Individual campuses within those systems are allowed to adopt whatever policies they see fit. Though the system was silent one the matter, Texas Tech University expanded its policy to include sexual orientation. Likewise, in 2003, one year after taking the helm of Texas State University, President Denise Trauth added sexual orientation to the school’s nondiscrimination statement. “Not everybody was happy that we added it, but it was something I believed we needed to do,” she says. “I came from a university that had this, and I didn’t know why we didn’t have it, frankly.”
The biggest push for the addition, she says, came from Texas State's faculty senate, whose members believed that the omission of sexual orientation from a policy specifically naming other groups was “a sign of disrespect.”
Some still feel that gender identity should also be added. Currently, the University of Texas and the University of Houston System are the only Texas public institutions that address gender identity. Trauth says Texas State University’s policy prohibiting members of the opposite sex from rooming together complicates the matter. “That doesn’t mean we allow people to discriminate on the basis of gender identity,” she says, asserting that the university does not abide discrimination, even if it’s based on criteria not specified in university policy.
“A policy statement, in and of itself, can’t do much if the culture is in opposition to it,” she says.
Gay partners denied benefits
UT librarian Lindsey Schell, who chairs the domestic partner benefits committee of the UT Pride and Equity Faculty Staff Association, says the school’s nondiscrimination policy statement is “absolutely” being violated. No public university in Texas extends health benefits to unmarried partners, which some say puts the campus culture at odds with the policy statement — even at schools, like UT and Texas A&M, that include sexual orientation in their nondiscrimination policies.
Her group is currently pushing for “soft benefits” — those that don’t come with a price tag attached, the only kind the university controls — like bereavement leave, sick leave, parental leave and on-campus live-in housing for unmarried partners. It’s a push that’s also driven, in part, by tragedy. A lesbian staff member whose partner recently died of pancreatic cancer was unable to take bereavement leave.
UT President William Powers Jr. has expressed his support for the efforts of Schell and her allies. He formed a work group to address the issue, arguing that a lack of domestic partner benefits puts the university at a competitive disadvantage.
Private universities throughout the state — Baylor College of Medicine, Rice University, Southwestern University, Trinity University, and Southern Methodist University — all extend benefits to domestic partners, as do the Ivy League universities and other large state universities like University of Michigan.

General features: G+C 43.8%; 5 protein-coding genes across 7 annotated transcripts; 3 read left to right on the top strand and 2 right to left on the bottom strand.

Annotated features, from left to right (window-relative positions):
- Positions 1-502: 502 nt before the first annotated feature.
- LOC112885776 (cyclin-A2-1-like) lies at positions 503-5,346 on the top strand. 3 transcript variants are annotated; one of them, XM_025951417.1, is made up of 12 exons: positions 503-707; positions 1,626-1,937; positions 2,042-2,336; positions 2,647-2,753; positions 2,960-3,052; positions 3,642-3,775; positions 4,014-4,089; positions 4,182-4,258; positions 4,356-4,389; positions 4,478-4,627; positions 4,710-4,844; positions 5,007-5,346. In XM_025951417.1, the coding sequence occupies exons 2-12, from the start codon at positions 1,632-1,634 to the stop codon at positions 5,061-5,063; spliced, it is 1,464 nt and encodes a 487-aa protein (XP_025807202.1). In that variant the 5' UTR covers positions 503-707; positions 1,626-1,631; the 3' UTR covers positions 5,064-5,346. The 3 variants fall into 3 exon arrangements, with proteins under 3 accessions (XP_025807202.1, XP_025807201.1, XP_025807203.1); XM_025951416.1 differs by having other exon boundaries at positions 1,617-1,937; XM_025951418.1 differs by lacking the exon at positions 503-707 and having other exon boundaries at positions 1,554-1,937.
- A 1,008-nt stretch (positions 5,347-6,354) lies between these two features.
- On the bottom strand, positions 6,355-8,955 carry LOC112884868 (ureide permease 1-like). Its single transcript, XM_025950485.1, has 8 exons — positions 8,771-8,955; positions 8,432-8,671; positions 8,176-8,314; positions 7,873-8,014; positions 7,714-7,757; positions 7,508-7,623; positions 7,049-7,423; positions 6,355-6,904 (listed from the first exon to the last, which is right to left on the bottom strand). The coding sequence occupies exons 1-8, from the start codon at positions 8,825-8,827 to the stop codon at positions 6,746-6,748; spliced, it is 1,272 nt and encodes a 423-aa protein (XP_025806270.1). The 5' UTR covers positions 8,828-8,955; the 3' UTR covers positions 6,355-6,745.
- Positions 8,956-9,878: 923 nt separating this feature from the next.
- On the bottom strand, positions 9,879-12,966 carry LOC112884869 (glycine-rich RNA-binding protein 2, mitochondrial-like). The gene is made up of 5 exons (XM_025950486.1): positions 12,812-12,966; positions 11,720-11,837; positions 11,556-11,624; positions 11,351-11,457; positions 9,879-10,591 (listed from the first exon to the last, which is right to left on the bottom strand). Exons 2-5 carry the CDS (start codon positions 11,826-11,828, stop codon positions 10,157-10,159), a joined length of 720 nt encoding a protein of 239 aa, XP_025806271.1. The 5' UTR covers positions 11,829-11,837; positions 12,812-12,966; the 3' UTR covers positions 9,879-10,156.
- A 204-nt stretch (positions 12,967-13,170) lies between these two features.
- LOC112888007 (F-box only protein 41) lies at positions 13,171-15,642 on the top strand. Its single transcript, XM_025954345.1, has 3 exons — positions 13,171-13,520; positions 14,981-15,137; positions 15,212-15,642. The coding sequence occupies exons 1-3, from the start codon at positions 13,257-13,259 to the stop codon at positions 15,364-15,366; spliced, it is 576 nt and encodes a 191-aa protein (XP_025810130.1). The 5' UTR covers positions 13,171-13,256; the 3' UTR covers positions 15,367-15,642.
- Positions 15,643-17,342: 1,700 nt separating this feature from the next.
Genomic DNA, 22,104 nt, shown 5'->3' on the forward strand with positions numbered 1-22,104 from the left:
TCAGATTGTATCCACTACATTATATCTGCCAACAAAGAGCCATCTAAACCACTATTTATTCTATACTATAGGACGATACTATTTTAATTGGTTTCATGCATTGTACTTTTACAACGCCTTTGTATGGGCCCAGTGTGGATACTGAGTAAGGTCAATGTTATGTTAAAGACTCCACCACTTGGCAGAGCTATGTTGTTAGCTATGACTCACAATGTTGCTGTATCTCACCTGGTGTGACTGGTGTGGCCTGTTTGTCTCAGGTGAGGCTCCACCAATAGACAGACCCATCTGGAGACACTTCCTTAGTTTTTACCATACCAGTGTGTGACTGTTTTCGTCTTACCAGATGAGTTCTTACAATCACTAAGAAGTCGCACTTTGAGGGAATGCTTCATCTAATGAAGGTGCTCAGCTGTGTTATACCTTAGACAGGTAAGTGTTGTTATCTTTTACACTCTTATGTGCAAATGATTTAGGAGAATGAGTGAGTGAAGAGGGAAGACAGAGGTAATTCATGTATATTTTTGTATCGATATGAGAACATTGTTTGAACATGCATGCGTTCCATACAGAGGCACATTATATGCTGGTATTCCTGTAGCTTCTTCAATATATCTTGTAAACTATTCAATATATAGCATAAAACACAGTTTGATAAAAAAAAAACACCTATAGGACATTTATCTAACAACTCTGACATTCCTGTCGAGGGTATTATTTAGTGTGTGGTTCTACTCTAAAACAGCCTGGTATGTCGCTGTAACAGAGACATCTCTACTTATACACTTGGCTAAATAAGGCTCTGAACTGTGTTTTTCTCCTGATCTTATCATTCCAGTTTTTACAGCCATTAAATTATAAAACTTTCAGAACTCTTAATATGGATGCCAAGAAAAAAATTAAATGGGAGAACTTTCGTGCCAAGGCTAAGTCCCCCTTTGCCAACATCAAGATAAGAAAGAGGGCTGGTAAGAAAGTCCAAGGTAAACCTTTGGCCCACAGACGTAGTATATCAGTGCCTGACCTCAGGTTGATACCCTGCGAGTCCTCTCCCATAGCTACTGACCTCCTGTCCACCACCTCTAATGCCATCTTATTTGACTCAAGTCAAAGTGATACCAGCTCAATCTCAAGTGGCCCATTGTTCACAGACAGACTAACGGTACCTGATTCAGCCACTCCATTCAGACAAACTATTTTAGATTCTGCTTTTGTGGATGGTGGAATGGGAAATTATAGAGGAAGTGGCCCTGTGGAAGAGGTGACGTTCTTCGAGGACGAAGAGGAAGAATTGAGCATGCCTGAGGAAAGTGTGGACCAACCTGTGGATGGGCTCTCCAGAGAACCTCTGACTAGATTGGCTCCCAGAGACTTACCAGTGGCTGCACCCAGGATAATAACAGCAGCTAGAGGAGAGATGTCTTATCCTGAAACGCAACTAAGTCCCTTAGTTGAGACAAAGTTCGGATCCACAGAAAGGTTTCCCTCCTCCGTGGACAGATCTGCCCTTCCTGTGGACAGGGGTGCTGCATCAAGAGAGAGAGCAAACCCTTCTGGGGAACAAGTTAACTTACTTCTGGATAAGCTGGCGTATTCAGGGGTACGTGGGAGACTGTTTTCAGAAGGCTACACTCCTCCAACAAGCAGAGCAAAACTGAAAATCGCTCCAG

Opinions vary on who controls the extension of “hard benefits,” like health insurance, to the domestic partners of university faculty and staff. Some believe university boards of regents could make that call; others believe the state Legislature would have to act. "Current Texas law prohibits a state agency from granting domestic partner benefits," says Matt Flores, assistant director of public affairs for the UT System.
The Texas insurance code defines a dependent as a “legally married spouse.” But the Legislature established insurance policies specifically for the UT and A&M systems in order for them to be competitive with universities in other states, many of which grant domestic partner benefits. In 2009, state Rep. Elliott Naishtat, D-Austin, filed legislation to allow those benefits to be granted to domestic partners — or, as the bill put it, “qualified other individuals” — of employees at UT and A&M for the sake of keeping up with the policies of peer institutions. “We know that key potential faculty members have refused to accept positions at UT because these benefits aren’t offered,” Naishtat says.
His bill failed to get out of the House Insurance Committee in 2009, but (if it’s determined that a statutory fix is, in fact, needed) it will get another shot in 2011 — though Naishtat acknowledges that the impending budget shortfall may make it a tough sell.
Though these policies don’t always directly impact students, UT Student Government President Scott Parks, an openly gay member of Powers’ work group, says it takes a toll on campus culture. “When faculty and staff are denied benefits,” he says, “that sends a signal to everyone that the university doesn’t value its [gay and transgender] Longhorns as much as everyone else.”